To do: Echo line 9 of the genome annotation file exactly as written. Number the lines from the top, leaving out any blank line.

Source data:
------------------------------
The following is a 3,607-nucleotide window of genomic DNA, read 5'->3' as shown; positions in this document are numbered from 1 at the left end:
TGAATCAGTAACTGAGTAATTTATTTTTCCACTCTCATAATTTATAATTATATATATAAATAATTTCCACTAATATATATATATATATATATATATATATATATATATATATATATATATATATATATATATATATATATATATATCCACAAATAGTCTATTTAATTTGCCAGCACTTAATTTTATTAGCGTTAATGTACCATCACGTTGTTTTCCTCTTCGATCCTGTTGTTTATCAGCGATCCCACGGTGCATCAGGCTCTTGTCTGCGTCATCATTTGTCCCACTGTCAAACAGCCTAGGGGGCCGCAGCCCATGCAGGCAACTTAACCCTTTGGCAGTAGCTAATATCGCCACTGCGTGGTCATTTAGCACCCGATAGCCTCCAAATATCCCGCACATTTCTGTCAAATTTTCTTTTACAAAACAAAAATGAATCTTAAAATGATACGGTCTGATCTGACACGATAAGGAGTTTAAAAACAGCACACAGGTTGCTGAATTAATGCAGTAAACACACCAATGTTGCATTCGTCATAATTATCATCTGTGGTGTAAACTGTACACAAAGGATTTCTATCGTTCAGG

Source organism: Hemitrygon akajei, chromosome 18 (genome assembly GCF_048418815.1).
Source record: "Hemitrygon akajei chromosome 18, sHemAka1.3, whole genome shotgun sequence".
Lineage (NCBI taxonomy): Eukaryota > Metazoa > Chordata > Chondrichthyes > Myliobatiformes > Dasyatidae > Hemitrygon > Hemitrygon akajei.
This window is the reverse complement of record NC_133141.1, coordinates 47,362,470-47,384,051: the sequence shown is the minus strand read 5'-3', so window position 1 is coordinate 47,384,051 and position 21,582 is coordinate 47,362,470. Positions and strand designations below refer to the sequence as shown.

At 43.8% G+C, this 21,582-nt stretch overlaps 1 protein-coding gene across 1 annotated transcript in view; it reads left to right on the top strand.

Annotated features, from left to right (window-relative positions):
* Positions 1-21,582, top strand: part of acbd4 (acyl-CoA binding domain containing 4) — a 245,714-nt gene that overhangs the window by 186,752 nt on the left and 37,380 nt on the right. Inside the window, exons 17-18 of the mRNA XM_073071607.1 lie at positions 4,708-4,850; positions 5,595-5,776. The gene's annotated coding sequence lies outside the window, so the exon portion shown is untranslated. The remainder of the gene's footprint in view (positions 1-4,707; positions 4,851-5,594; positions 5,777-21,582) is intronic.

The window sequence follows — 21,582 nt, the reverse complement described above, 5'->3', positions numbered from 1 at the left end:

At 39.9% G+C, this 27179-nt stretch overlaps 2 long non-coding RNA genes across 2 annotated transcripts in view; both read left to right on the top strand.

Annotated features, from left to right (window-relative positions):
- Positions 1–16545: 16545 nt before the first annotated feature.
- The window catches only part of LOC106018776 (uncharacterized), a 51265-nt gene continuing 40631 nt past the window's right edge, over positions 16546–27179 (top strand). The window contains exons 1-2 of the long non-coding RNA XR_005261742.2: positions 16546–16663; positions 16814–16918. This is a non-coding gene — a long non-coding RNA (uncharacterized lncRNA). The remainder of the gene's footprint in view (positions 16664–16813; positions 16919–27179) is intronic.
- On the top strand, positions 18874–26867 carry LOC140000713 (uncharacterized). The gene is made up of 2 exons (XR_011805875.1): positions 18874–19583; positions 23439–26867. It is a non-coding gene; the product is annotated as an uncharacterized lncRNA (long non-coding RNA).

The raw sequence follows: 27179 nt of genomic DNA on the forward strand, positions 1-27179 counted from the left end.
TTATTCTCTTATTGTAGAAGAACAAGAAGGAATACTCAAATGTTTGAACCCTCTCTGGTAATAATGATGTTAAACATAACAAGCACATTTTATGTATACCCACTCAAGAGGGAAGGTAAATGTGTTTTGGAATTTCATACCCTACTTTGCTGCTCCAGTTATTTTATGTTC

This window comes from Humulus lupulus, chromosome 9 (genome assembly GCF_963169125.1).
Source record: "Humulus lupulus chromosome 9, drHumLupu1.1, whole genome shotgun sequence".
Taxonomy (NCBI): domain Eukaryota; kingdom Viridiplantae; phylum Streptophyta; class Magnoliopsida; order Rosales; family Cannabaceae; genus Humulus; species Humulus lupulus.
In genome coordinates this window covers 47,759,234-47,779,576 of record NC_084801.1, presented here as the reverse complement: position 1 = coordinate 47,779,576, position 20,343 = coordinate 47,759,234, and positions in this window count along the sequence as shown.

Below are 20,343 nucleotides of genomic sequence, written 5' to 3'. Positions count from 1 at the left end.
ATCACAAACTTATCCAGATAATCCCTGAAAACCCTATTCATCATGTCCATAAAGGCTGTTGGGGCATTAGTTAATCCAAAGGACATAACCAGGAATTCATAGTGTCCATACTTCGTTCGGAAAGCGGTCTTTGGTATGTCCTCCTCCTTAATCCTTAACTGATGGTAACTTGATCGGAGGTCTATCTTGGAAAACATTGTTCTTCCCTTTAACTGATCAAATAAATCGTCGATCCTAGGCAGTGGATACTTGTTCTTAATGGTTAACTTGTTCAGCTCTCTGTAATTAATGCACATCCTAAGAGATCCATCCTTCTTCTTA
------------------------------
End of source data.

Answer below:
* Positions 1-21,582, top strand: part of acbd4 (acyl-CoA binding domain containing 4) — a 245,714-nt gene that overhangs the window by 186,752 nt on the left and 37,380 nt on the right. Inside the window, exons 17-18 of the mRNA XM_073071607.1 lie at positions 4,708-4,850; positions 5,595-5,776. The gene's annotated coding sequence lies outside the window, so the exon portion shown is untranslated. The remainder of the gene's footprint in view (positions 1-4,707; positions 4,851-5,594; positions 5,777-21,582) is intronic.